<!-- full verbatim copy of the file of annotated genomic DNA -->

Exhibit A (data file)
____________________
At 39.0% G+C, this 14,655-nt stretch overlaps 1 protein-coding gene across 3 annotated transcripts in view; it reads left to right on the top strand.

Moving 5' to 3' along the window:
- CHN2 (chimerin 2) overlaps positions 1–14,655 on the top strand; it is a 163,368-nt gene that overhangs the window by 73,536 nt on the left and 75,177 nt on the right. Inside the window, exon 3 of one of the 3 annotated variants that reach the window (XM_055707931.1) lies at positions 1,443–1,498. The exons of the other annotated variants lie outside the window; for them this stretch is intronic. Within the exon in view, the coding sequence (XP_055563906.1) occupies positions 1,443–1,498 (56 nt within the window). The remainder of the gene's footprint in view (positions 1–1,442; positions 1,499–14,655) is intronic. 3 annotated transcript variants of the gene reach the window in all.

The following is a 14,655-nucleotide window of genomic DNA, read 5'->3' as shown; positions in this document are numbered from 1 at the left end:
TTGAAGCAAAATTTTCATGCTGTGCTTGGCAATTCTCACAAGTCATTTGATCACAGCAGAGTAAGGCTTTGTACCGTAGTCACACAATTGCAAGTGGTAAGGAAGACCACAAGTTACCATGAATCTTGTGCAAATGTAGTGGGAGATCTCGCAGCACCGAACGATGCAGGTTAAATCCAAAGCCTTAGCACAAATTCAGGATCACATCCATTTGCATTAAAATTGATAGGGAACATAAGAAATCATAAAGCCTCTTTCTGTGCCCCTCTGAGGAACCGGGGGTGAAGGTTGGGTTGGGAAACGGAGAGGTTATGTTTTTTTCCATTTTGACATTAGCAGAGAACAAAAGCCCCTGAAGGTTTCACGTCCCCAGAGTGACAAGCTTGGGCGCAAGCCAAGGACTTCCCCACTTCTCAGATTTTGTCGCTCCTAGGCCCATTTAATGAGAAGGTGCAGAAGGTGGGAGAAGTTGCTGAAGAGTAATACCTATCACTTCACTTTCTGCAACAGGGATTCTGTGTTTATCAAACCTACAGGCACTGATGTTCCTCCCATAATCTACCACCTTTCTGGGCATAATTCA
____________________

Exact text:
At 39.0% G+C, this 14,655-nt stretch overlaps 1 protein-coding gene across 3 annotated transcripts in view; it reads left to right on the top strand.

Moving 5' to 3' along the window:
- CHN2 (chimerin 2) overlaps positions 1–14,655 on the top strand; it is a 163,368-nt gene that overhangs the window by 73,536 nt on the left and 75,177 nt on the right. Inside the window, exon 3 of one of the 3 annotated variants that reach the window (XM_055707931.1) lies at positions 1,443–1,498. The exons of the other annotated variants lie outside the window; for them this stretch is intronic. Within the exon in view, the coding sequence (XP_055563906.1) occupies positions 1,443–1,498 (56 nt within the window). The remainder of the gene's footprint in view (positions 1–1,442; positions 1,499–14,655) is intronic. 3 annotated transcript variants of the gene reach the window in all.

The following is a 14,655-nucleotide window of genomic DNA, read 5'->3' as shown; positions in this document are numbered from 1 at the left end:
TTGAAGCAAAATTTTCATGCTGTGCTTGGCAATTCTCACAAGTCATTTGATCACAGCAGAGTAAGGCTTTGTACCGTAGTCACACAATTGCAAGTGGTAAGGAAGACCACAAGTTACCATGAATCTTGTGCAAATGTAGTGGGAGATCTCGCAGCACCGAACGATGCAGGTTAAATCCAAAGCCTTAGCACAAATTCAGGATCACATCCATTTGCATTAAAATTGATAGGGAACATAAGAAATCATAAAGCCTCTTTCTGTGCCCCTCTGAGGAACCGGGGGTGAAGGTTGGGTTGGGAAACGGAGAGGTTATGTTTTTTTCCATTTTGACATTAGCAGAGAACAAAAGCCCCTGAAGGTTTCACGTCCCCAGAGTGACAAGCTTGGGCGCAAGCCAAGGACTTCCCCACTTCTCAGATTTTGTCGCTCCTAGGCCCATTTAATGAGAAGGTGCAGAAGGTGGGAGAAGTTGCTGAAGAGTAATACCTATCACTTCACTTTCTGCAACAGGGATTCTGTGTTTATCAAACCTACAGGCACTGATGTTCCTCCCATAATCTACCACCTTTCTGGGCATAATTCA